The future of the auto industry is electric.
This year’s Super Bowl LVI ads underscore the consumer shift away from gas, as automakers BMW, GM, Chevrolet, Kia, Nissan and Polestar each showcased their zero-emission vehicles to viewers across the globe.
And here in Arizona, we are pioneering a more sustainable transportation future. Our state has emerged as one of the epicenters of electric-vehicle innovation in the country, highlighted by an influx of manufacturers and suppliers that have expanded here. This has fueled quality jobs and a given a jolt to Arizona’s economy.
But putting more zero-emission vehicles on Arizona roads means more than economic development. It means the promise of improved air quality and a cleaner, healthier environment for all.
Tailpipe emissions are a leading source of air and climate pollution in Arizona, and it’s no secret that our state is a living example of the disruptive impacts of climate change, from extreme heat and historic drought to ozone pollution and destructive wildfires.
But there are steps we must take to ensure Arizona fully unlocks the benefits of electric vehicles. We need our state lawmakers to adopt a statewide, zero-emission vehicle plan, as proposed in SB1152.
SB1152 would unlock tens of millions of dollars in federal funds designed to bolster EV infrastructure in states. Arizona stands to gain at least $76 million to help build out its zero-emission vehicle network.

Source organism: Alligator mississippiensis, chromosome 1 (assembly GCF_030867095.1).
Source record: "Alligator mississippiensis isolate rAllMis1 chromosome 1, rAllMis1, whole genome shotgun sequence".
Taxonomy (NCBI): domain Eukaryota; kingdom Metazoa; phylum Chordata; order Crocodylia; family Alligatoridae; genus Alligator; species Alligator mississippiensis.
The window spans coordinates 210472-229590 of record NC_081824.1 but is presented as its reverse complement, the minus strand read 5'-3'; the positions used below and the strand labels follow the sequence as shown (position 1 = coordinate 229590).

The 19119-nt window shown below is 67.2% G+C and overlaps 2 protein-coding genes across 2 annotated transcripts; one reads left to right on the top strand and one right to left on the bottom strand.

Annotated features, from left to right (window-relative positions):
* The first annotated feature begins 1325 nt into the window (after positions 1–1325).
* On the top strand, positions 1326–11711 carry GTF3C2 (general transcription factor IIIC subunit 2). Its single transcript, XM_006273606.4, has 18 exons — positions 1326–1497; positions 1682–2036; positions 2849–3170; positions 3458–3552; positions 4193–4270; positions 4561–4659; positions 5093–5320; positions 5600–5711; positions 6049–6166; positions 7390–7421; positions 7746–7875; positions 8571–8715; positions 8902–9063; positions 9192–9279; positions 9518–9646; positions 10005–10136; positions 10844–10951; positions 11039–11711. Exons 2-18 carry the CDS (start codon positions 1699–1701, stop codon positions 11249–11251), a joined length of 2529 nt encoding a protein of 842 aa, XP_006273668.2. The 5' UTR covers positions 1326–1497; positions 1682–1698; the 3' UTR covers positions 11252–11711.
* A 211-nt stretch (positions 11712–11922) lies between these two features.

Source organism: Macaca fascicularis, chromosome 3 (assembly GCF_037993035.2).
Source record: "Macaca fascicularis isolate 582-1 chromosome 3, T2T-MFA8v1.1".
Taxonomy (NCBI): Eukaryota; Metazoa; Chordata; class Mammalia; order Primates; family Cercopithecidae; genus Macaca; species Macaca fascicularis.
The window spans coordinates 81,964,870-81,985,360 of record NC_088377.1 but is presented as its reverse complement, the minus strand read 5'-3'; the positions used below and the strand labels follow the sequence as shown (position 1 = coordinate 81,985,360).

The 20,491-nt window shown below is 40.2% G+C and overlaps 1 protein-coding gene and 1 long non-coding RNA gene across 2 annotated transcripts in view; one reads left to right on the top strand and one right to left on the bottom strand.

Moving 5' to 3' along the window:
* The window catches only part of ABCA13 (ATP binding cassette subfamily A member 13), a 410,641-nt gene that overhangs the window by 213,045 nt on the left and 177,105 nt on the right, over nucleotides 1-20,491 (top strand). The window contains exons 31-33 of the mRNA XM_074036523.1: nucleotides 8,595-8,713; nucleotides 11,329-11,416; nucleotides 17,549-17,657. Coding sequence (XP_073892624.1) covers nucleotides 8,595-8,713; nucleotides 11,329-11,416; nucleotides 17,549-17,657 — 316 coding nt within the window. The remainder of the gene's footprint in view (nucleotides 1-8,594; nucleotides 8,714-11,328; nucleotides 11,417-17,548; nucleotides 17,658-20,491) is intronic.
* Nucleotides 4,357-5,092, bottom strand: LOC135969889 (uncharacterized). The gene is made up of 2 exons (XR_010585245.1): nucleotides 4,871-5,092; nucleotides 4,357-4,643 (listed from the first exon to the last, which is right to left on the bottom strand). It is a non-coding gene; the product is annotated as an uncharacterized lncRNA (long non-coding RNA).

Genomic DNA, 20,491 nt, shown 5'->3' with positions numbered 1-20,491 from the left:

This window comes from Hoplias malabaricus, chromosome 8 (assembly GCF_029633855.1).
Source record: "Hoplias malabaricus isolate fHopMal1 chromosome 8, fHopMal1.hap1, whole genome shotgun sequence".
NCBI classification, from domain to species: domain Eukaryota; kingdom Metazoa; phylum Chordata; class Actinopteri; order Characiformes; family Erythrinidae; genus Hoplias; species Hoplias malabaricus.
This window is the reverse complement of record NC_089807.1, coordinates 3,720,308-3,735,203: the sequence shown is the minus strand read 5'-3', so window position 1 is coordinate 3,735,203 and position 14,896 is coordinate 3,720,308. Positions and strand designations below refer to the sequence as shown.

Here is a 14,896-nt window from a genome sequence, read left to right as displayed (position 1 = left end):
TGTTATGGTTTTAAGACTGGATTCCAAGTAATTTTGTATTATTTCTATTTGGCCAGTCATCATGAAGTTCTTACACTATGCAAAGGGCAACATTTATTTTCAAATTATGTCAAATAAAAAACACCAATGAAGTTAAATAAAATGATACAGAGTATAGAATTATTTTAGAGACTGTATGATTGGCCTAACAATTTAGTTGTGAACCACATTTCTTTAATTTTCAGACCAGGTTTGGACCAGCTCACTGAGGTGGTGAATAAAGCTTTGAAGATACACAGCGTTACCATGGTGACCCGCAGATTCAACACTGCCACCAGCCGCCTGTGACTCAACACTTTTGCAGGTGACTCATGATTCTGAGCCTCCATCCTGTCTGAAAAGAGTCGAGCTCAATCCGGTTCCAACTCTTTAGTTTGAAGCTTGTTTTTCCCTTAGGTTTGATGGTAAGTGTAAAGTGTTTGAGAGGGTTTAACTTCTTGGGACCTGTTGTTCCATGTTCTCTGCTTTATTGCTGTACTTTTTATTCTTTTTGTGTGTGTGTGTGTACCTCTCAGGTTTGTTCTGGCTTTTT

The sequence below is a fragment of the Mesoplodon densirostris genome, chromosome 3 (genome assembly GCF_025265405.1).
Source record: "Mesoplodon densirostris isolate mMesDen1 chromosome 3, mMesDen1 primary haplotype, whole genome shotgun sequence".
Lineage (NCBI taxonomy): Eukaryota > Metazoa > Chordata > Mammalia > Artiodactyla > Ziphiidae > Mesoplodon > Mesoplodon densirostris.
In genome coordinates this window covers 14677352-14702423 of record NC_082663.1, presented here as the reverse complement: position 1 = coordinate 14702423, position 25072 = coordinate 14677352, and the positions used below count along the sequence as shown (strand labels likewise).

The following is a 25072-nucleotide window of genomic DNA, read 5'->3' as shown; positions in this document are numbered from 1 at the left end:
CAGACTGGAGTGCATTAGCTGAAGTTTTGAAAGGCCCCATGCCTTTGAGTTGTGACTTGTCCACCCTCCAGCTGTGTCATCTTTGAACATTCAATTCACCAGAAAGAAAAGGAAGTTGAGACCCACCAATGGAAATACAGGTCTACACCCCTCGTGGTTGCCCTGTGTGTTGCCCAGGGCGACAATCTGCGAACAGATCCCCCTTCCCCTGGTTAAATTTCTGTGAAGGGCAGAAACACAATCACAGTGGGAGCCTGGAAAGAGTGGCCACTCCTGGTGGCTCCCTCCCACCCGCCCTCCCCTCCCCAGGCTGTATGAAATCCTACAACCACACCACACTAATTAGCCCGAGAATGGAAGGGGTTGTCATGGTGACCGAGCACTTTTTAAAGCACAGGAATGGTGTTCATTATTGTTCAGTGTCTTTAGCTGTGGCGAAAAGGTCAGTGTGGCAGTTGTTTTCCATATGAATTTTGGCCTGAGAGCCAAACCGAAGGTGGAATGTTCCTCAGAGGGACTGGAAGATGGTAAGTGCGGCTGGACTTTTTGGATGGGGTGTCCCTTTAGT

A plan isn’t optional. Under the federal infrastructure law, states are required to submit an “EV Infrastructure Deployment Plan” that describes how the state intends to use the federal investments. This must happen by August 1.
Arizona Sens. Kyrsten Sinema and Mark Kelly were instrumental in passage of the infrastructure plan and Arizona can’t afford to miss this opportunity.
We also call on state agencies to implement this plan guided by comprehensive input from a wide range of stakeholders, including those in rural Arizona and in lower-income communities.
It’s important this rollout, and our transition to clean energy more generally, must consider equity and justice that includes all geographies and socio-economic status.
Developing a statewide charging network that all people can access to power their vehicles eliminates a key roadblock to a meaningful transition to electric vehicles.
Another roadblock is upfront costs of EVs. Lowering the cost of a non-emission vehicle through a tax credit is currently being negotiated in Congress. Enabling buyers to save up to $12,500 on the price of a new EV is essential for a widespread transition.
And this transition is happening. In the U.S. alone, the big automakers like GM and Ford are embracing the shift to zero emission vehicles at a rapid clip. General Motors plans to unveil an all-electric lineup by 2035, ending its legacy with gas. Ford has announced that 40% of its vehicles will be electric by 2030. Other big automakers have similar pledges.
We must embrace this opportunity. If we act now, we can build a more equitable charging network, improve our air quality and public health – all the while revving up our economy and saving the planet.
Dan Stellar is state director of The Nature Conservancy in Arizona, whose program, Arizona Thrives, is a statewide alliance committed to moving from carbon-based fuels to clean energy to drive our economy.